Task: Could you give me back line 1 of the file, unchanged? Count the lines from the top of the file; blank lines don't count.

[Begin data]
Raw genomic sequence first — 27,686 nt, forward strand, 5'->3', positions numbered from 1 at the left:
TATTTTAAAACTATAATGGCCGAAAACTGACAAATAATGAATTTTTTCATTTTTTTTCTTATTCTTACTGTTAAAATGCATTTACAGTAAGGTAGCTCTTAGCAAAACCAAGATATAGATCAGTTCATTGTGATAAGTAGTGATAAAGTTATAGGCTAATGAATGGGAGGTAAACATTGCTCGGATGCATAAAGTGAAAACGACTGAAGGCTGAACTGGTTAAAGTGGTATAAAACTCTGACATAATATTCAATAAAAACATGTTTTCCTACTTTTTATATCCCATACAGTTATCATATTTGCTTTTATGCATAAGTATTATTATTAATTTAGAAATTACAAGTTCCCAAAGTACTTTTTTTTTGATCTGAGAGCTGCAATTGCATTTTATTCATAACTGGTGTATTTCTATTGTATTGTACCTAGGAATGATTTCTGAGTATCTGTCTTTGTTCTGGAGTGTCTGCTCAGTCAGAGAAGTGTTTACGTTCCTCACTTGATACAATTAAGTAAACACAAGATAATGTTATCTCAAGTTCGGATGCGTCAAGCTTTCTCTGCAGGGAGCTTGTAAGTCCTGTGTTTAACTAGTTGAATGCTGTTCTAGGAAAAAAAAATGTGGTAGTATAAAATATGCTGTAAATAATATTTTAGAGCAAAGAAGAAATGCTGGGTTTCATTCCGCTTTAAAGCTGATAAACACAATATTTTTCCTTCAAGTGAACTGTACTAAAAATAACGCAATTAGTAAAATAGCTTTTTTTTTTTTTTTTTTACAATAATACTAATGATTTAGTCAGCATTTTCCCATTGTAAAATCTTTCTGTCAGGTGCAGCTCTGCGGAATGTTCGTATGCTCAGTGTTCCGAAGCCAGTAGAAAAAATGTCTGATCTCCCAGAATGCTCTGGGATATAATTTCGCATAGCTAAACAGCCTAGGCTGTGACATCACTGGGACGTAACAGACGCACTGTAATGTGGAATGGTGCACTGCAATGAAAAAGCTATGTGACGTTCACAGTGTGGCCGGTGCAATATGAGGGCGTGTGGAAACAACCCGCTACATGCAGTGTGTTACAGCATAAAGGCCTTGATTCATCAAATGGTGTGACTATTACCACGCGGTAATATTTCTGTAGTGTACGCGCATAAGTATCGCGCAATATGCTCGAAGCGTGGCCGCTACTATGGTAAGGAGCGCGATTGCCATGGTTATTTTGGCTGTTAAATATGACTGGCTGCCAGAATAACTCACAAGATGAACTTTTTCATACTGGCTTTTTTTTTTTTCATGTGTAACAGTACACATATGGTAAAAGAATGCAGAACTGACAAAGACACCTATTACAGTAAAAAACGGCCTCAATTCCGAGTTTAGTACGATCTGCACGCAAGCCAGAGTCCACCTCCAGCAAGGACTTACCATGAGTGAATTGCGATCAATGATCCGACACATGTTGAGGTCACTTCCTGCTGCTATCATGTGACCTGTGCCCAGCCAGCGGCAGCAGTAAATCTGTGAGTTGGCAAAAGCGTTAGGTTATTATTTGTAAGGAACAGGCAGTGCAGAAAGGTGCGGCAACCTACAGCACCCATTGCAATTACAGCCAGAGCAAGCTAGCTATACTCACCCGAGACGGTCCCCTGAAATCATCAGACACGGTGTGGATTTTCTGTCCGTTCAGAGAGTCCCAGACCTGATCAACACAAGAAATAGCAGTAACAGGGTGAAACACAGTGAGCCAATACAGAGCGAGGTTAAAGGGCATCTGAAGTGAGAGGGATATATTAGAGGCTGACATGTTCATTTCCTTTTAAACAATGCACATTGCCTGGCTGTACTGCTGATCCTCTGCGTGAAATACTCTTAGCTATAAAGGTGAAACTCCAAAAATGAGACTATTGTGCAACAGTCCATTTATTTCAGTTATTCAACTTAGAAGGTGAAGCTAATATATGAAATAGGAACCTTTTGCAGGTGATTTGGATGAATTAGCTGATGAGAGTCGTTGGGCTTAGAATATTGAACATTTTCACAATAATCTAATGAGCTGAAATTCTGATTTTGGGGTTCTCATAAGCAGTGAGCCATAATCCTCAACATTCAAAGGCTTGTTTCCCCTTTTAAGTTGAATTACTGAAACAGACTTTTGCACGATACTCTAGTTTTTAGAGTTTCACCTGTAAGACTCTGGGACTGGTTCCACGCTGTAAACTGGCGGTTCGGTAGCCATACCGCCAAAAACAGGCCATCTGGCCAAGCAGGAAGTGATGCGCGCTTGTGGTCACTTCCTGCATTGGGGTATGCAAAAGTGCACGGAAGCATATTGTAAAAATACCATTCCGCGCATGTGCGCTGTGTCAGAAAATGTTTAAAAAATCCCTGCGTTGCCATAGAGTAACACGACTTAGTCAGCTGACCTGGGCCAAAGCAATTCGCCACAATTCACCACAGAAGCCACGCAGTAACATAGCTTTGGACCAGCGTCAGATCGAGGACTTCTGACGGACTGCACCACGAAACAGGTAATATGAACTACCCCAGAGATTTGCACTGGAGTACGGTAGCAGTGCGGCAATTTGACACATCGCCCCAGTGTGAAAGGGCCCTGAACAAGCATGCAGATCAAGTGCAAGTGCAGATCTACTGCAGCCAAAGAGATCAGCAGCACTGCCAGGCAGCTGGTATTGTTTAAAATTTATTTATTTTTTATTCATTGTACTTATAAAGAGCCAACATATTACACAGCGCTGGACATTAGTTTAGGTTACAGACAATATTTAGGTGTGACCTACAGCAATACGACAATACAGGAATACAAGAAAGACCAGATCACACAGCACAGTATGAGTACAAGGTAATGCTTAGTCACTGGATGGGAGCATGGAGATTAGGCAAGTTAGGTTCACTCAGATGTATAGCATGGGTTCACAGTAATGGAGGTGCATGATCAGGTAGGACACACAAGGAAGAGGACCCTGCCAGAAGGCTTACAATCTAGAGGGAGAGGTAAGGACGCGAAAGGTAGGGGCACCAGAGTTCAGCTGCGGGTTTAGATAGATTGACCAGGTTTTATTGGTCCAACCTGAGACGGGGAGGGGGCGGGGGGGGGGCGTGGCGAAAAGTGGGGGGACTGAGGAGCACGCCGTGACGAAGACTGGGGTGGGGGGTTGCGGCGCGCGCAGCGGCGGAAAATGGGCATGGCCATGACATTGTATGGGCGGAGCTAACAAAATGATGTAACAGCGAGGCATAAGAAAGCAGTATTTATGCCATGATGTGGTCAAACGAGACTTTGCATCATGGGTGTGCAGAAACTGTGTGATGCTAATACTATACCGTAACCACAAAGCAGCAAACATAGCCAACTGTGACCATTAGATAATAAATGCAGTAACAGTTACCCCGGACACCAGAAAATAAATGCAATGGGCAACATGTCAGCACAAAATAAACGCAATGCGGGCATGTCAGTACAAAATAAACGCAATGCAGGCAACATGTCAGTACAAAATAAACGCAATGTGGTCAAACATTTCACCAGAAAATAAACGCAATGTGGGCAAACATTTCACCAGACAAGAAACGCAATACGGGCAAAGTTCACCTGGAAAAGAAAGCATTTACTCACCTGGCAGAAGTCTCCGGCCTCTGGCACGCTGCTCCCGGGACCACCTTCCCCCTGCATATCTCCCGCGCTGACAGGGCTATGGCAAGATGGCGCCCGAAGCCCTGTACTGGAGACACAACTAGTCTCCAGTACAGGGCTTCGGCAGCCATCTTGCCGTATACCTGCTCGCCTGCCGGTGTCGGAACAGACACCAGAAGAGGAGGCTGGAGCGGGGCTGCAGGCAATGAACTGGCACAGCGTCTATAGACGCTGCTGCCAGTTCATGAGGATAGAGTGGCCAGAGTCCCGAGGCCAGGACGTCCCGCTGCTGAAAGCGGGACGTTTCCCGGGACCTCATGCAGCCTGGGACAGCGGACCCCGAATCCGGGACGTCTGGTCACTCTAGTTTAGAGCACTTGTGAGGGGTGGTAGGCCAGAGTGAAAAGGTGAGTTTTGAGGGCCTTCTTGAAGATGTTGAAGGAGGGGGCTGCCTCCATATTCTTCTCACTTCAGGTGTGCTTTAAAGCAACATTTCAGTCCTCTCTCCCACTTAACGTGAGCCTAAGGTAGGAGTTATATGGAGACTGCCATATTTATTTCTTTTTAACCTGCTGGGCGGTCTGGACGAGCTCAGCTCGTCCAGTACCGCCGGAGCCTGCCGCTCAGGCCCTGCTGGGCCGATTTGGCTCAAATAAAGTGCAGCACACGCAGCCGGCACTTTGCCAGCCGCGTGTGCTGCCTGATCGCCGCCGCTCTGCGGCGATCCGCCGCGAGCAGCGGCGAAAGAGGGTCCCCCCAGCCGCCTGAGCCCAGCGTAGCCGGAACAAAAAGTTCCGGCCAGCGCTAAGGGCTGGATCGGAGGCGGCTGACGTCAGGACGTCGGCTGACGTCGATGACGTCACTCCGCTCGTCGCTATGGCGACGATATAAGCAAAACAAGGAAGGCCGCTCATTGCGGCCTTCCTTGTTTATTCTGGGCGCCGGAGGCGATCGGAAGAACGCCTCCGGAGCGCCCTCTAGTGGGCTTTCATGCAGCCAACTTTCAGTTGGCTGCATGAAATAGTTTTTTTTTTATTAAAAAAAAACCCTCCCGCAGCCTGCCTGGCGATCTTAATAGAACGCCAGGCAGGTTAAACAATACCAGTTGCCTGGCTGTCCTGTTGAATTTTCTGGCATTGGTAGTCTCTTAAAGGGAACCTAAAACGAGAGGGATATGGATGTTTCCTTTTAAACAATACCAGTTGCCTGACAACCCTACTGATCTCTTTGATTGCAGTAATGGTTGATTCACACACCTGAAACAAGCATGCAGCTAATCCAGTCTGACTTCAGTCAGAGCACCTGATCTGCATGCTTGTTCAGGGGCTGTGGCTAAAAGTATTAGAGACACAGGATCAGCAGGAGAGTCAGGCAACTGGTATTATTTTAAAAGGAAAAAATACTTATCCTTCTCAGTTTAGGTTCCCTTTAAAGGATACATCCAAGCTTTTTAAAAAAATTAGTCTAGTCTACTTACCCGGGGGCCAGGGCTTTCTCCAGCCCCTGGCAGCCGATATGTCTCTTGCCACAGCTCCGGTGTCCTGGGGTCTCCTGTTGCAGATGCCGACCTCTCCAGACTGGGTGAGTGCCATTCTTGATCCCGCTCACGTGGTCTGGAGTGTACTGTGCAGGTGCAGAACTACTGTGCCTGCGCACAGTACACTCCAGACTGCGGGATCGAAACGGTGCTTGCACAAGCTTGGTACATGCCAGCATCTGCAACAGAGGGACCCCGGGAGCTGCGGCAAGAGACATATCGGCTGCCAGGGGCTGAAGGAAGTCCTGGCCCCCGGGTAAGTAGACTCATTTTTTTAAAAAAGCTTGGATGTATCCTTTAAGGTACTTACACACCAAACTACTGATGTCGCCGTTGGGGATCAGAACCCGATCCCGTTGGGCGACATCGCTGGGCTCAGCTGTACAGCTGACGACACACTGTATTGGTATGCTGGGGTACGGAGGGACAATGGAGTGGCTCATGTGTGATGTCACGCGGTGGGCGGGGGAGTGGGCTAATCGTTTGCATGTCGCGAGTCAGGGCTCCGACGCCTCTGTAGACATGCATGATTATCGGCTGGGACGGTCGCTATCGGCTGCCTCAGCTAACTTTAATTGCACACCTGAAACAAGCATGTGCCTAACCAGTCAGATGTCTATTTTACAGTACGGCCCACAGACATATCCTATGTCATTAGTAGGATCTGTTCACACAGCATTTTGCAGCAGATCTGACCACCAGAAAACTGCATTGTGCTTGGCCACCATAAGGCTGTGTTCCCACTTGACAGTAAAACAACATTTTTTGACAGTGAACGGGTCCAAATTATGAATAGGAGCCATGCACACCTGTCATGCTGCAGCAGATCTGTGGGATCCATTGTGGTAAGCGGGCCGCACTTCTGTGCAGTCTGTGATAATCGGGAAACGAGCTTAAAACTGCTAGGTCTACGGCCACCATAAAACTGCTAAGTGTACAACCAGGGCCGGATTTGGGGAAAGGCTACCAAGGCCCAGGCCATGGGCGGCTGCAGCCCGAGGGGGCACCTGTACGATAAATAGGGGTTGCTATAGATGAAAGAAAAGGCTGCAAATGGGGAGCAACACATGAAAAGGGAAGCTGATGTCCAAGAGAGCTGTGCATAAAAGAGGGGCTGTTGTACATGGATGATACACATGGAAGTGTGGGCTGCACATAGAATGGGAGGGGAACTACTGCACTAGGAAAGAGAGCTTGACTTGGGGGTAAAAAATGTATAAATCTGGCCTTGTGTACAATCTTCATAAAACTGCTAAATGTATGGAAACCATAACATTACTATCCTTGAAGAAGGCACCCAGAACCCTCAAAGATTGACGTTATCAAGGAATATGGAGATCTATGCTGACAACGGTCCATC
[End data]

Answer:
Raw genomic sequence first — 27,686 nt, forward strand, 5'->3', positions numbered from 1 at the left: